Weeknight Cooking

Spicy Turkey Meatloaf

by:
June 13, 2011

Spicy Turkey Meatloaf

- Jenny

I will not apologize for the turkey.

Sure, the head flopping bits of foolish fowl make for bad burgers, and the sandwiches that we construct from them scream, “I’m in an interminable H.R. meeting and someone took the last roast beef on rye!” But ground dark turkey meat -- and to be clear that’s all I am talking about here – makes for some mean meatballs, and, when properly seasoned and gussied up, a mighty fine meatloaf too.

So, to recap: Turkey, it’s not bad. 

So I am pleased to inform you that Spicy Turkey Meatloaf is perhaps the world’s most perfect take on meatloaf. Perhaps you, like me, tend to think of this dish as a largely Italian affair, a pound or two of meat dressed up with tomato paste, parsley and some aromatics. But what apartmentcooker has done here is give us a sort of Asian spin on the whole thing, to great results. 

In the spirit of weeknight cooking, you can make this recipe all in one bowl, and even mix it up before you go to work, form the loaf, and fridge it ‘til cooking, if need be. I diverted from this path in only one way: I like to sauté my onions and garlic before tossing them into the meat, which I think offers a big enhancement for no real extra time commitment, because you can mix up the other stuff as you wait. (I did them in vegetable oil, though I do wonder, would sesame oil do?) I have tried it with plain breadcrumbs and panko, and the latter works a little better. 

The first time I made this, my husband and I were deeply excited by the intensity of the flavors, and the kids found it a little spicy. The second time, I doubled it, gave one loaf to the neighbors and only glazed half of each, which pleased all the children, though the neighbor kids liked it hot.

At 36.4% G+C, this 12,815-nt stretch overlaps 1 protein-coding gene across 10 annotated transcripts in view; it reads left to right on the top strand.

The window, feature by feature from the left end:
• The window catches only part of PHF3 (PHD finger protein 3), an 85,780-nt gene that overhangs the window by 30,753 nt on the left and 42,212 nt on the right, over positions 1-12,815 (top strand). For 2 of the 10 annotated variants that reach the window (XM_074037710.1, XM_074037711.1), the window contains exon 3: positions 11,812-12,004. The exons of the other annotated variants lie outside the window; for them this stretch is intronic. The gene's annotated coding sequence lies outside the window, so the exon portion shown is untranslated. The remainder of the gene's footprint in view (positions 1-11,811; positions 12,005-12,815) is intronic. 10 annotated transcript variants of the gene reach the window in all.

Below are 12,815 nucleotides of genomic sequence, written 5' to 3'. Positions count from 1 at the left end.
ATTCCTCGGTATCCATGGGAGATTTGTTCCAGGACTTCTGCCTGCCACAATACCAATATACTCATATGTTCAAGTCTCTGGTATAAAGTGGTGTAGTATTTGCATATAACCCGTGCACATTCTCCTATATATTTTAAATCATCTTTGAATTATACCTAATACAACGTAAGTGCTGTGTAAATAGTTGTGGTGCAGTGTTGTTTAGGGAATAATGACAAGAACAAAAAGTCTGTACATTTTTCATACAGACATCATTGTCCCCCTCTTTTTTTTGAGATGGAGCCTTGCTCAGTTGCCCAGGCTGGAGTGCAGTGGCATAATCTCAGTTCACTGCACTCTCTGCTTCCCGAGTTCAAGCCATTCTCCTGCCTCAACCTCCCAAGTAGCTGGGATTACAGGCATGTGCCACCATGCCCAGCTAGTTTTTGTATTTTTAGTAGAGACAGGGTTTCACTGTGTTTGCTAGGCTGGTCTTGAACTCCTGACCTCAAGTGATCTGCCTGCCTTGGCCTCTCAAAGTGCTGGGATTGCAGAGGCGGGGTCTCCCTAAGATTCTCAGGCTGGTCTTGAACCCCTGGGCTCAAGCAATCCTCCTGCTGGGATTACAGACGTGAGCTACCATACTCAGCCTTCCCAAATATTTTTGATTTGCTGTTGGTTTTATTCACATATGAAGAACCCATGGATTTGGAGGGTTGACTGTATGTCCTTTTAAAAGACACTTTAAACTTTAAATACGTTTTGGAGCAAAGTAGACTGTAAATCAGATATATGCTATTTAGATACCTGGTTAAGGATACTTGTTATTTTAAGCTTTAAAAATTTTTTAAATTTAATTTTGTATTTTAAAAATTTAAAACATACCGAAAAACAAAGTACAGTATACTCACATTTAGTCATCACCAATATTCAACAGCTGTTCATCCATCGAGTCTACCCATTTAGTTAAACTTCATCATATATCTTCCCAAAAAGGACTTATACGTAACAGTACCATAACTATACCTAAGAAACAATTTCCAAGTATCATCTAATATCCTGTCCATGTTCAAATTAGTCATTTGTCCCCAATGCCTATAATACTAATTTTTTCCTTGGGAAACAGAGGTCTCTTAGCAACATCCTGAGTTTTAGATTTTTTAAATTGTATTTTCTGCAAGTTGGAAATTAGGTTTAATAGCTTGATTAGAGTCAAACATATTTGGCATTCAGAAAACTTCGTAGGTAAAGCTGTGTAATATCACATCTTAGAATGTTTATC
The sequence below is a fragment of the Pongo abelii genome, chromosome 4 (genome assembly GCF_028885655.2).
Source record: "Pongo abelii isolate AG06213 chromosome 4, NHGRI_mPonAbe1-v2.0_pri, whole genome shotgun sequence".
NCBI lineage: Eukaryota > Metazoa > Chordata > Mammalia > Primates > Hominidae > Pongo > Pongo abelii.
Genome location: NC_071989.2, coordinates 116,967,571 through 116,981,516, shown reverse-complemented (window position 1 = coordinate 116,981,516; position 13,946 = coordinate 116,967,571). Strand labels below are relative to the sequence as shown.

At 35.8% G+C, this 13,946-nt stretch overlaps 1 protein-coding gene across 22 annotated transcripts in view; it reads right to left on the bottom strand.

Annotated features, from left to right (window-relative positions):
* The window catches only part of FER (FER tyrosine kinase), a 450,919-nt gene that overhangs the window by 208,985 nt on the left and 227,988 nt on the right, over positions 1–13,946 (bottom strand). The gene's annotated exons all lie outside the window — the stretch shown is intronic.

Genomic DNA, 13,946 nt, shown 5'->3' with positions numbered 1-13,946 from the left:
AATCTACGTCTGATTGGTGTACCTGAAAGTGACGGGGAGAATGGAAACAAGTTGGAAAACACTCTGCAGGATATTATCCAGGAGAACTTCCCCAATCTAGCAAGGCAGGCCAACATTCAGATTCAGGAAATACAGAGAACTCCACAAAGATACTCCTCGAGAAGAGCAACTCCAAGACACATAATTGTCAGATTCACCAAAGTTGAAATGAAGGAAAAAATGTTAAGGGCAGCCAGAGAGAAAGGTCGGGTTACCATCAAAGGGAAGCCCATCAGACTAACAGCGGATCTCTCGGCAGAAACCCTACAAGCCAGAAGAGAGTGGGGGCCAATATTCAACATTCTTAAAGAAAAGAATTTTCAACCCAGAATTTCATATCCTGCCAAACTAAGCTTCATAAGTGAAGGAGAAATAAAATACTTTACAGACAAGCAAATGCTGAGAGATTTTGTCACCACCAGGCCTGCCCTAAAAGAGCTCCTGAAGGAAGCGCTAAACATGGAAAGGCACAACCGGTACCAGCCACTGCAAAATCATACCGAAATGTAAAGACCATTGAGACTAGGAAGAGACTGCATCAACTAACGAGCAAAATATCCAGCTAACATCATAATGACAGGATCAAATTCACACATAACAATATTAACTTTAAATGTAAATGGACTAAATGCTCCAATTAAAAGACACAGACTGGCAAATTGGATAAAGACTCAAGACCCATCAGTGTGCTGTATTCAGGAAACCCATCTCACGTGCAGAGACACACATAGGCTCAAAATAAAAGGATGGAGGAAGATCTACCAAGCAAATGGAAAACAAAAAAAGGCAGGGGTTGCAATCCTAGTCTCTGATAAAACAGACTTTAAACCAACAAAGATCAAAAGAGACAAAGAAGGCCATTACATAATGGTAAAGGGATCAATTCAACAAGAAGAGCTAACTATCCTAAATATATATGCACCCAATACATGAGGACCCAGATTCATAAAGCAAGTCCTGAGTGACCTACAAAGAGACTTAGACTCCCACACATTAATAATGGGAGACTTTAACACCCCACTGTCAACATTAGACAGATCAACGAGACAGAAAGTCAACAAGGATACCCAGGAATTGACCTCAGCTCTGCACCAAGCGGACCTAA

Honestly, unless you are two people you will want to double this anyway because it is such a great sack lunch. I brought my last slice to my office mate, C, who could not stop talking about the cumin. “It’s so savory," he said as he ate it cold. Then he made a lot of murmuring sounds, and rooted around in vain for more. So will you. 

Spicy Turkey Meatloaf by apartmentcooker

SERVES 4

Meatloaf:

Spicy Sriracha Glaze:

  1. Combine all ingredients for the meatloaf in a large bowl. Mix just to combine. If the mixture feels too wet, add more breadcrumbs.
  2. Form the mixture into a loaf on a foil lined baking sheet. In a small bowl, combine the ingredients for the glaze until well combined.
  3. Brush the glaze all over the loaf (this is why I don't use a loaf pan, so that you can get maximum glaze action).
  4. Bake in a 350 degree oven until cooked through, about 35-45 minutes. Remove from the oven and baste occasionally. If you like, you can run the finished loaf under the broiler and the glaze will form a bit of a crust.
  5. By day, Jennifer Steinhauer, aka Jenny, covers Congress for The New York Times. By night, she is an obsessive cook.

    Jennifer Steinhauer

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A New Way to Dinner, co-authored by Food52's founders Amanda Hesser and Merrill Stubbs, is an indispensable playbook for stress-free meal-planning (hint: cook foundational dishes on the weekend and mix and match ‘em through the week).

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45 Comments

Make I. February 17, 2014
Great balance- I doubled it with a lb. of pork I had on hand. Also, added cup of raw spinach and a carrot (since this is they only way I can get my daughter to eat veggies). She painted her half with olive oil- and our half with the glaze. We had clean plates :)
 
landseergirl October 19, 2013
Made this last night and doubled the recipe, it was excellent. I used different mustards as I ran out of of spicy brown. So good!! Can't wait for sandwiches tonight.
 
Adam E. June 29, 2011